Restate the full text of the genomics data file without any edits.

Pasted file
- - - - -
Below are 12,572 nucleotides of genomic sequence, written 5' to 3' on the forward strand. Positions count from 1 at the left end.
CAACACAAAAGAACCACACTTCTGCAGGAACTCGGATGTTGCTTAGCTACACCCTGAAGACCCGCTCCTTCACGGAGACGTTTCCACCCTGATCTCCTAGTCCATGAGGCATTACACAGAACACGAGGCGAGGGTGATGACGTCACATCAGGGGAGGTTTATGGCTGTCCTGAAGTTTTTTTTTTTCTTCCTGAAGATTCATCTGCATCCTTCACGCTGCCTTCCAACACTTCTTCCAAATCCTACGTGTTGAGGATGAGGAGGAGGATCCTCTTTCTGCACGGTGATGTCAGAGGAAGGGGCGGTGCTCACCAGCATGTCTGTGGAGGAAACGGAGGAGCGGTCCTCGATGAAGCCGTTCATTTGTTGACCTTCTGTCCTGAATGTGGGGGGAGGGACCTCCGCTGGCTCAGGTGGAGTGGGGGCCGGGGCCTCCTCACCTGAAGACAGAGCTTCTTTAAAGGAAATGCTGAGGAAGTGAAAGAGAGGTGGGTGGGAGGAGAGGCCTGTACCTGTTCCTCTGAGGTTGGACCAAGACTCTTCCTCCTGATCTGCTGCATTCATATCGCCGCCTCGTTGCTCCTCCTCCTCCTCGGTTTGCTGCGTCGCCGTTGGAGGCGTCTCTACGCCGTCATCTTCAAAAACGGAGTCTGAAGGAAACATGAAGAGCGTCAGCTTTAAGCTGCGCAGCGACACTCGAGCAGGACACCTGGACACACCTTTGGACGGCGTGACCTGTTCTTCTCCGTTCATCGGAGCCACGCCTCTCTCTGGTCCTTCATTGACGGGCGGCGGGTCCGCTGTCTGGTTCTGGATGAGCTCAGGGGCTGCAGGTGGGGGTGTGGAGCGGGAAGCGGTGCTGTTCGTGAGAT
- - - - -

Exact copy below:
Below are 12,572 nucleotides of genomic sequence, written 5' to 3' on the forward strand. Positions count from 1 at the left end.
CAACACAAAAGAACCACACTTCTGCAGGAACTCGGATGTTGCTTAGCTACACCCTGAAGACCCGCTCCTTCACGGAGACGTTTCCACCCTGATCTCCTAGTCCATGAGGCATTACACAGAACACGAGGCGAGGGTGATGACGTCACATCAGGGGAGGTTTATGGCTGTCCTGAAGTTTTTTTTTTTCTTCCTGAAGATTCATCTGCATCCTTCACGCTGCCTTCCAACACTTCTTCCAAATCCTACGTGTTGAGGATGAGGAGGAGGATCCTCTTTCTGCACGGTGATGTCAGAGGAAGGGGCGGTGCTCACCAGCATGTCTGTGGAGGAAACGGAGGAGCGGTCCTCGATGAAGCCGTTCATTTGTTGACCTTCTGTCCTGAATGTGGGGGGAGGGACCTCCGCTGGCTCAGGTGGAGTGGGGGCCGGGGCCTCCTCACCTGAAGACAGAGCTTCTTTAAAGGAAATGCTGAGGAAGTGAAAGAGAGGTGGGTGGGAGGAGAGGCCTGTACCTGTTCCTCTGAGGTTGGACCAAGACTCTTCCTCCTGATCTGCTGCATTCATATCGCCGCCTCGTTGCTCCTCCTCCTCCTCGGTTTGCTGCGTCGCCGTTGGAGGCGTCTCTACGCCGTCATCTTCAAAAACGGAGTCTGAAGGAAACATGAAGAGCGTCAGCTTTAAGCTGCGCAGCGACACTCGAGCAGGACACCTGGACACACCTTTGGACGGCGTGACCTGTTCTTCTCCGTTCATCGGAGCCACGCCTCTCTCTGGTCCTTCATTGACGGGCGGCGGGTCCGCTGTCTGGTTCTGGATGAGCTCAGGGGCTGCAGGTGGGGGTGTGGAGCGGGAAGCGGTGCTGTTCGTGAGAT